How did you research for story?  I travel a lot, so when I visit a location, I take lots of pictures, visit museums, walk the streets, and try to get a feel for what story this place wants to tell. For The MissAdventure Brides, I also visited the Denver Public Library Archives for information on Fred Harvey and his endeavours to stop native jewelry counterfeiting, which I’d read about in another book. That became the main suspense plot in my romance. I also watched several movies and documentaries even remotely connected to the topic, the time period, and the place.

How interesting. I had no idea people were counterfeiting native jewelry back then. I’d only heard the history of the Harvey House Girls. Why did you choose this setting?

I love the era of the Harvey House Girls, and I love the area near Albuquerque, New Mexico where the Acoma (pronounced a’-coe-ma) people live, so when the opportunity came up to write an historical novella, that location jumped to mind.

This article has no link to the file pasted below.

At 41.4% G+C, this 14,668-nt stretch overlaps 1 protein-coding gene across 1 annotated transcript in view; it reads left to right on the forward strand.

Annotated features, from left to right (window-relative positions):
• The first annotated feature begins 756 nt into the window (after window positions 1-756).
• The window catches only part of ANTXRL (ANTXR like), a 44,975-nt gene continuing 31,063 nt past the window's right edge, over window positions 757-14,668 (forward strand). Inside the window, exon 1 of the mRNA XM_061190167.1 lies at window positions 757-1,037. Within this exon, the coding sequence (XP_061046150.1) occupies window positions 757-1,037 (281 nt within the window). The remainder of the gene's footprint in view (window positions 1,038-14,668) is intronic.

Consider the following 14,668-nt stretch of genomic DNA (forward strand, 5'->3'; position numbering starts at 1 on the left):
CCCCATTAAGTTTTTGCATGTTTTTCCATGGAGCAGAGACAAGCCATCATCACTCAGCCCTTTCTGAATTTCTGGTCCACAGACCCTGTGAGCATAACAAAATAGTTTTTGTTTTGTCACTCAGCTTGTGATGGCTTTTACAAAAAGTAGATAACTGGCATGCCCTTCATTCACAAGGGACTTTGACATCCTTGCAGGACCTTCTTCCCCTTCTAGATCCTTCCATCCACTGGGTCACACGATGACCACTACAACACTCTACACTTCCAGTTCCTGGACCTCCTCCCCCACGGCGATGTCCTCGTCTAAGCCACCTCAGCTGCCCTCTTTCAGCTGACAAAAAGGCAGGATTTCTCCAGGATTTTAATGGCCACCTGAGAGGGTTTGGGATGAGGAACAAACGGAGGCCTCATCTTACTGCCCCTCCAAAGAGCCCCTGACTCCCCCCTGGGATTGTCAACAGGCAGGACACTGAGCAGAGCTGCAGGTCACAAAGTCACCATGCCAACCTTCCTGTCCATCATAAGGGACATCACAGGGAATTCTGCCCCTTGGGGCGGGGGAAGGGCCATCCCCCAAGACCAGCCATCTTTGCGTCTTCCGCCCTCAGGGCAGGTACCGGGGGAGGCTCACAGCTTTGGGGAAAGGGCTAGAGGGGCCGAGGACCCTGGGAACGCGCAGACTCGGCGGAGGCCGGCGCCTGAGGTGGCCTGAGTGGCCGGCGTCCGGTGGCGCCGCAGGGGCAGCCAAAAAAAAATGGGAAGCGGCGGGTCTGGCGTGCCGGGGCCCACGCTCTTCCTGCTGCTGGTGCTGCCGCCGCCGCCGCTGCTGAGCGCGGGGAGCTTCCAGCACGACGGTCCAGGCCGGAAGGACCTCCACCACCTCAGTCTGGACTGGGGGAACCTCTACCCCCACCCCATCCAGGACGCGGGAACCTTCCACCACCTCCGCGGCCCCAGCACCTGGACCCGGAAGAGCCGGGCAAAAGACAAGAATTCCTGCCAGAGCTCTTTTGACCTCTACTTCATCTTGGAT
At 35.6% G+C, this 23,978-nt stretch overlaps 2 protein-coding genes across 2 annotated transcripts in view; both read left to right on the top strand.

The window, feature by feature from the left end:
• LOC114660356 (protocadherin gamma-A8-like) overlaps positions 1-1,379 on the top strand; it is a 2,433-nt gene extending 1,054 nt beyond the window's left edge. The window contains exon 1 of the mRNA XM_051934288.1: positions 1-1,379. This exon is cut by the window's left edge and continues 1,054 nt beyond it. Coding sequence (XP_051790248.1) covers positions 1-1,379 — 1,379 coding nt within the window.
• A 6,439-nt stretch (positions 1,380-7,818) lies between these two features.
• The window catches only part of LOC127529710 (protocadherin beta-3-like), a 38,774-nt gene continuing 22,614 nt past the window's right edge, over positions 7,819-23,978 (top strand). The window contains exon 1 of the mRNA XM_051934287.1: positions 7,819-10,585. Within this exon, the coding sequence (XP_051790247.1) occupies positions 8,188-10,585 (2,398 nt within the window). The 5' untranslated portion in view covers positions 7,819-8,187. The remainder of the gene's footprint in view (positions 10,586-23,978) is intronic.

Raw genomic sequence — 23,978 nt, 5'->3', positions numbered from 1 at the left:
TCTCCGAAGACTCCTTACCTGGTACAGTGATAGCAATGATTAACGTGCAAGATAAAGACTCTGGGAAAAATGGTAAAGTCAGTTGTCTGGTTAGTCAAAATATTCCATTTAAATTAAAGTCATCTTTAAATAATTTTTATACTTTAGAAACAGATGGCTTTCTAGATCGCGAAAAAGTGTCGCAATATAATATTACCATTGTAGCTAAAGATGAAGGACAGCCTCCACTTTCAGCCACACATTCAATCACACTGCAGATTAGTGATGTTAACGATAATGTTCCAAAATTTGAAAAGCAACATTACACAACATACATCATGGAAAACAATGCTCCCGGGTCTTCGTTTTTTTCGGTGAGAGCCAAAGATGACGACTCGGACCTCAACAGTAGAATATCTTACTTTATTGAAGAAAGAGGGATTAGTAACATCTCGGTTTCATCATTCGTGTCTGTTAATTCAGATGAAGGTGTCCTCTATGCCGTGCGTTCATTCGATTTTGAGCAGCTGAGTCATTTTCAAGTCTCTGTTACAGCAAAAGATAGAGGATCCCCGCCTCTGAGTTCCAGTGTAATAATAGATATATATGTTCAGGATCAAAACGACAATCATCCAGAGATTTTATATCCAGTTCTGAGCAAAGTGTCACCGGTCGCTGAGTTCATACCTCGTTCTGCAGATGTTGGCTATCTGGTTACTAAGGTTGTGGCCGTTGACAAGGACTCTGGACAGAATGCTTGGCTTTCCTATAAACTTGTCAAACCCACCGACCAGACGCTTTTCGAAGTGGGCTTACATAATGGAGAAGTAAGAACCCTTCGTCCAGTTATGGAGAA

Donna, I lived in New Mexico for a few years as a child. It’s a beautiful place. The white sands are spectacular.

Do you have a favorite verse that resonates with you?  Jeremiah 29:11 is my life verse, and was many years before it became so popular. I constantly remind myself to pass everything through that verse. Some days I’m more successful than other days.

Who is your best support system to keep you focused on your writing?  I have so many stories in my head, but I still get lazy and want to do other things. I keep going back to this question: am I making the best use of my time for the Lord?

About Detours of the Heart in The MissAdventure Brides Collection: